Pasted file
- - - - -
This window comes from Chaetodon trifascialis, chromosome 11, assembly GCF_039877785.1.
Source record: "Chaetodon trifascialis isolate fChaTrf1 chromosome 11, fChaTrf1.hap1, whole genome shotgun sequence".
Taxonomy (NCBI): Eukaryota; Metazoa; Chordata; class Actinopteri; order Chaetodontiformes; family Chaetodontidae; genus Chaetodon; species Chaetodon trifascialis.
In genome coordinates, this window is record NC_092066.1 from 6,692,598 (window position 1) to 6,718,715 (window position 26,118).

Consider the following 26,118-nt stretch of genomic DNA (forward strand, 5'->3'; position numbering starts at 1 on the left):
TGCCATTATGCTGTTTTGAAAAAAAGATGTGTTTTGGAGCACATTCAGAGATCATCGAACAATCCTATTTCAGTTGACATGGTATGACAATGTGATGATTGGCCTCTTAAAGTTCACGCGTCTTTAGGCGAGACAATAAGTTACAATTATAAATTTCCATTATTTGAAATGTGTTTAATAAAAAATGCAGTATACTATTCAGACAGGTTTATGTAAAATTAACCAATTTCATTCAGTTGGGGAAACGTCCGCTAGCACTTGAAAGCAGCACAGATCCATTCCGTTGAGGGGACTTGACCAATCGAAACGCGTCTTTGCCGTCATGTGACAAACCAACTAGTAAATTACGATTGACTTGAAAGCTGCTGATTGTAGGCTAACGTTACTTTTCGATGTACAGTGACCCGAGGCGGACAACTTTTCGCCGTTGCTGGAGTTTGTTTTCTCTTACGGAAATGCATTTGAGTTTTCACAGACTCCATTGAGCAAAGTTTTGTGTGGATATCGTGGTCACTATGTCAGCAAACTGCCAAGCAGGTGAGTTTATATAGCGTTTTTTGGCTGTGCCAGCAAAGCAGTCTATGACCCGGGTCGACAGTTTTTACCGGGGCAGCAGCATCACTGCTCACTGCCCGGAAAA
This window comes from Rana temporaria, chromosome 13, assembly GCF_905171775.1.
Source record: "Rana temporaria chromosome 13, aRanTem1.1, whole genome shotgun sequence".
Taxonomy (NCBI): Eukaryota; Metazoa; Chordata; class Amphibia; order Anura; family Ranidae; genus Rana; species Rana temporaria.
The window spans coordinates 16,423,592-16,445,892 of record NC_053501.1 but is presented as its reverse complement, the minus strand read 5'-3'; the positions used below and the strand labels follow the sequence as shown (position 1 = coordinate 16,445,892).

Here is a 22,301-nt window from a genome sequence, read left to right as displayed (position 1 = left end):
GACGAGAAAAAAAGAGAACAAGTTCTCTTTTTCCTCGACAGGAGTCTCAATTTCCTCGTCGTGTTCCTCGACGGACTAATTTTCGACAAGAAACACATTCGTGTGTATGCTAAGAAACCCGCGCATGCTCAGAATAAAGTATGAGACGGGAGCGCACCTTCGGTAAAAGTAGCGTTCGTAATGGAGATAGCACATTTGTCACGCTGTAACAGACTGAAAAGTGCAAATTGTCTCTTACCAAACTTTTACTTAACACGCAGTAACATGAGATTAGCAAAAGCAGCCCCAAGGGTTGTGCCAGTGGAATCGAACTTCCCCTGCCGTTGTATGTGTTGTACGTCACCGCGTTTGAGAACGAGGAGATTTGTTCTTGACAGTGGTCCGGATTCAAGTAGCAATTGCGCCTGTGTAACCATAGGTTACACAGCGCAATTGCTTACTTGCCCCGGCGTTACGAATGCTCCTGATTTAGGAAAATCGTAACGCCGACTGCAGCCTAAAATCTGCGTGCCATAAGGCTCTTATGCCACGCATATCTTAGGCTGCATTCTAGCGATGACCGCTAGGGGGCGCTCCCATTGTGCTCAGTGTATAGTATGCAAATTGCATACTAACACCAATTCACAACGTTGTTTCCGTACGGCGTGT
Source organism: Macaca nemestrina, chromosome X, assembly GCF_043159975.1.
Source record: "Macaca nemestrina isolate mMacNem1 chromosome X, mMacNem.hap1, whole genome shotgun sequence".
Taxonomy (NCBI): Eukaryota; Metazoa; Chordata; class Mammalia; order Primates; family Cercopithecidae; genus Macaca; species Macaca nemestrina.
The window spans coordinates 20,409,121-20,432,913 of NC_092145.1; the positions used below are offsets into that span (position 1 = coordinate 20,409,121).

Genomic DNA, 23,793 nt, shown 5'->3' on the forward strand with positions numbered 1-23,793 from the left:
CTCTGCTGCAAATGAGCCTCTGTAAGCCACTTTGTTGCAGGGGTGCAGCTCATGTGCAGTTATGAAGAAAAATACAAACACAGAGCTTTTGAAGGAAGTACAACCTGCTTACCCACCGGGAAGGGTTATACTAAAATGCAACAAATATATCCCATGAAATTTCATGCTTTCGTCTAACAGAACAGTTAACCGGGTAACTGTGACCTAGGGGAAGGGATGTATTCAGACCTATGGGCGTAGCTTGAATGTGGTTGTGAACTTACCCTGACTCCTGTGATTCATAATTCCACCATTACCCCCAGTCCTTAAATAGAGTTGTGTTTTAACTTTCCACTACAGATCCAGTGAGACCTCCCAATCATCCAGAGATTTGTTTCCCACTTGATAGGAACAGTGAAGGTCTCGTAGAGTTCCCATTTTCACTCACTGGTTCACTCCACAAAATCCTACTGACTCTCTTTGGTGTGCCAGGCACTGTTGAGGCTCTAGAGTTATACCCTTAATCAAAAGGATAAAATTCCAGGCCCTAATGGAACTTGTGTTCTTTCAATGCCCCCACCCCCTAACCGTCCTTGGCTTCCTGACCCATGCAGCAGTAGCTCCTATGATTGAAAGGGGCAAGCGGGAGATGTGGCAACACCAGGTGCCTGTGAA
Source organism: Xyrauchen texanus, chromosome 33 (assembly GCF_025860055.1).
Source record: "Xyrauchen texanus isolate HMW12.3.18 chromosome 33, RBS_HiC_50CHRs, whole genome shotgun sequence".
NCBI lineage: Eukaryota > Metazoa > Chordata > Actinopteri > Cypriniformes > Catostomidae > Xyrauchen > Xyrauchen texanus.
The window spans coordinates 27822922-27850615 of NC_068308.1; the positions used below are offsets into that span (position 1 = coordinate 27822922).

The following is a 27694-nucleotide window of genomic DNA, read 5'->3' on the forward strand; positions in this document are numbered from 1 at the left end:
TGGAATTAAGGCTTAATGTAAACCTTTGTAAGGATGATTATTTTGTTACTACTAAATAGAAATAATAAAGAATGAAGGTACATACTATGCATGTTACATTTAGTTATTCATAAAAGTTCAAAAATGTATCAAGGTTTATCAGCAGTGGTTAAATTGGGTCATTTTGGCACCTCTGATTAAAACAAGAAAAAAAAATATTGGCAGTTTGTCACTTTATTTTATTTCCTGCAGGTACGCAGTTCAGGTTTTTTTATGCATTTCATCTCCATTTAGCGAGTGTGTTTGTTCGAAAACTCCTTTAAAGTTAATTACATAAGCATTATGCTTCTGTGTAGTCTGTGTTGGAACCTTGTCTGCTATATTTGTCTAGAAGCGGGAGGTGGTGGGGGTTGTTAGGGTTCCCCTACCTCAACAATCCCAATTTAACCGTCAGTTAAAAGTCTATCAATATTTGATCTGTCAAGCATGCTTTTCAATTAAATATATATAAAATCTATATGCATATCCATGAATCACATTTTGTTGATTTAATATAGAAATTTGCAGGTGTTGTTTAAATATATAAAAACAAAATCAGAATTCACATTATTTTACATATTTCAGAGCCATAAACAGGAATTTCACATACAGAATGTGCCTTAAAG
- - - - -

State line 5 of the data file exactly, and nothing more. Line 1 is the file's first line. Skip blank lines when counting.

Consider the following 26,118-nt stretch of genomic DNA (forward strand, 5'->3'; position numbering starts at 1 on the left):